Stirling Council Friends for life

Stirling Friends for Life Project


  • A cognitive behavioural (CBT) intervention designed to help children with significant emotional problems - anxiety, depression, self-esteem
  • CBT looks at the relationship between:
      • what children think
      • how they feel
      • what they do
  • Teaches children practical skills to:
      • identify anxiety-increasing thoughts and replace them with more helpful thoughts
      • identify anxious and negative feelings and learn how to manage them
      • learn to face and overcome problems rather than avoid them
  • The programme involves 10 weekly one-hour sessions with children plus 2 sessions for parents
  • Each child has an attractive workbook
  • Each session involves a warm up activity, review of the previous session(s), introduction to this week's topic, exercise, role-play, medium group discussion
  • FRIENDS leaders have a structured manual detailing the purpose, content and exercises
  • Based in cognitive behaviour therapy - the best-established and most effective psychological intervention available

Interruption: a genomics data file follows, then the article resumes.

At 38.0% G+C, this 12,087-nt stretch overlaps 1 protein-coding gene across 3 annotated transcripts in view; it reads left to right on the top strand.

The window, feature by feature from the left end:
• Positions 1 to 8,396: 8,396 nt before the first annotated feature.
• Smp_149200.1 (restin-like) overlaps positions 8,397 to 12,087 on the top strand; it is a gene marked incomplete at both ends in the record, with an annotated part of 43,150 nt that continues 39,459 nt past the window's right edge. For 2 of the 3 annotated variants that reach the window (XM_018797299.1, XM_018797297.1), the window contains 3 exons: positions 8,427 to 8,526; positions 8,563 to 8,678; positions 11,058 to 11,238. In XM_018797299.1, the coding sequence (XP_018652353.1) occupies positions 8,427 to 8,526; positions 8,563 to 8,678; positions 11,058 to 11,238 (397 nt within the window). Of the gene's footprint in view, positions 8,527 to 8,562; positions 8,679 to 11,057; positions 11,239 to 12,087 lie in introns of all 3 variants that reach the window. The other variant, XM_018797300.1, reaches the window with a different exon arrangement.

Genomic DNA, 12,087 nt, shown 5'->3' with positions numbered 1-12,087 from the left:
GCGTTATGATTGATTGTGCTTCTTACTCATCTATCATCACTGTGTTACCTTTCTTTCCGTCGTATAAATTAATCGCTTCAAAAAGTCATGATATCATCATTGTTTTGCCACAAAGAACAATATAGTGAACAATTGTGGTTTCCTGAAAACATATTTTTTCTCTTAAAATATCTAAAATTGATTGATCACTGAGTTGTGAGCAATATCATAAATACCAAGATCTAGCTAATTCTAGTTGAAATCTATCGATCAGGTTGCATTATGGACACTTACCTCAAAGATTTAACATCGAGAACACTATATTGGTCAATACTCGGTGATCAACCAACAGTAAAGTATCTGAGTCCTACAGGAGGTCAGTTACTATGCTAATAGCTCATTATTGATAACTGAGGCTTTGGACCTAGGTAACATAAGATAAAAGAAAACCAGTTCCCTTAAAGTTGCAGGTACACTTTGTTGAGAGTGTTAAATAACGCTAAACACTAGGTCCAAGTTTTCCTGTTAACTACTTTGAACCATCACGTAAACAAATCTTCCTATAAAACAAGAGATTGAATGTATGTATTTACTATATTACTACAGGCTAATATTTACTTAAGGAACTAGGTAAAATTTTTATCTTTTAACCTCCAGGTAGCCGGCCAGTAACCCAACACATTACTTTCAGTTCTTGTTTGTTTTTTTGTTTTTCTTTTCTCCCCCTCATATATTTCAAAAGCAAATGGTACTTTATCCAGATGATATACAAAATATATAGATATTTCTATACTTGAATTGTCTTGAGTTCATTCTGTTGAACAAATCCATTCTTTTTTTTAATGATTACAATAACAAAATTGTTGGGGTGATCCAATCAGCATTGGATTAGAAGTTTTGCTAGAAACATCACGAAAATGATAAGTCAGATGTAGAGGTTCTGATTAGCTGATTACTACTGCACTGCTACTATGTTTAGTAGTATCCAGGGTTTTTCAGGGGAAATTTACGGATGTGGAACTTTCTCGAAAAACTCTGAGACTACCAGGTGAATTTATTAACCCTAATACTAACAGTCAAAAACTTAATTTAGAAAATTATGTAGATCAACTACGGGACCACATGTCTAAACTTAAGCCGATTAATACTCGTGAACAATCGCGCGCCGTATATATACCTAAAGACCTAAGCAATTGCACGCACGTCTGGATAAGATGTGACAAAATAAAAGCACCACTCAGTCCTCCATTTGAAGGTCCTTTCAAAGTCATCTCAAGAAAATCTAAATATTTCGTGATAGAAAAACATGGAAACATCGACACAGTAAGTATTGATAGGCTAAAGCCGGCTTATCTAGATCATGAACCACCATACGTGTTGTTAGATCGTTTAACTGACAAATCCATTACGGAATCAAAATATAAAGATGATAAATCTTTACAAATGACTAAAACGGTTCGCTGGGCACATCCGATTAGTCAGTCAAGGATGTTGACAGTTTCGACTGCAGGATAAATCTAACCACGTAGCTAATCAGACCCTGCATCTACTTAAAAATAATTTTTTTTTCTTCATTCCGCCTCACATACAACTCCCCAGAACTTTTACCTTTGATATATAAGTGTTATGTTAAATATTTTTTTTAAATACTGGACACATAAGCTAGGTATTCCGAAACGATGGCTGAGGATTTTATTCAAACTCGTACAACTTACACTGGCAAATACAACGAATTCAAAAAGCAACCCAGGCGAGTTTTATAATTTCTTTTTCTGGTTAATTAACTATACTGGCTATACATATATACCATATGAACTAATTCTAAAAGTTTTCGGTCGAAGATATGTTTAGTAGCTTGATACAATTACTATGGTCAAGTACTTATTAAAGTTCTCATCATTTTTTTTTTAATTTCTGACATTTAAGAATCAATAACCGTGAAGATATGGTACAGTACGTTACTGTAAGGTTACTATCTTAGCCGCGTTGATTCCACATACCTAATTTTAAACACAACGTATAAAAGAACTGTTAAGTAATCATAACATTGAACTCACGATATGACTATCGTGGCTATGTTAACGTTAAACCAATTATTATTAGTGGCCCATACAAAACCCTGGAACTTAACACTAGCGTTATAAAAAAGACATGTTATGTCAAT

• Robust research evidence from rigorous school-based evaluations
  • Standardised, transportable programme with international recognition (World Health Organisation 2004)
  • Children like it
  • Effective in whole class delivery (Lowry-Webster et al 2001; Stallard et al 2007)
  • Effective in the longer term (so far up to 6 years) (Lowry et al 2003; Barrett et al 2006); effective when delivered by teachers or non-mental health personnel (Barrett and Turner 2001; Stallard et al 2007)


  • In our society, anxiety and depression are more prevalent than any other mental health problem
  • Suicide is the NUMBER 1 cause of death in Scotland's 15 - 34 year olds (Choose Life, 2006)
  • Obesity/early onset diabetes, anxiety and depressive disorders will be more prevalent in Western countries than any other health problem in the next 30 years
  • Anxiety and depressive disorders:
  • Anxiety disorders account for up to 20% of children and young people at any one time, with almost half requiring specialist mental health intervention (Bernstein and Borchardt 1996; Kashani and Orvaschel 1990)
  • Although studies indicate that cognitive behavioural therapy is an effective intervention for anxiety disorders, only one fifth of children with mental health difficulties receive intervention (Ford et al 2003)
  • Researchers, clinicians and governments have begun to consider ways in which programmes can be delivered to the wider population as a preventative approach to anxiety disorder


The Stirling FRIENDS FOR LIFE project is a prime example of this development.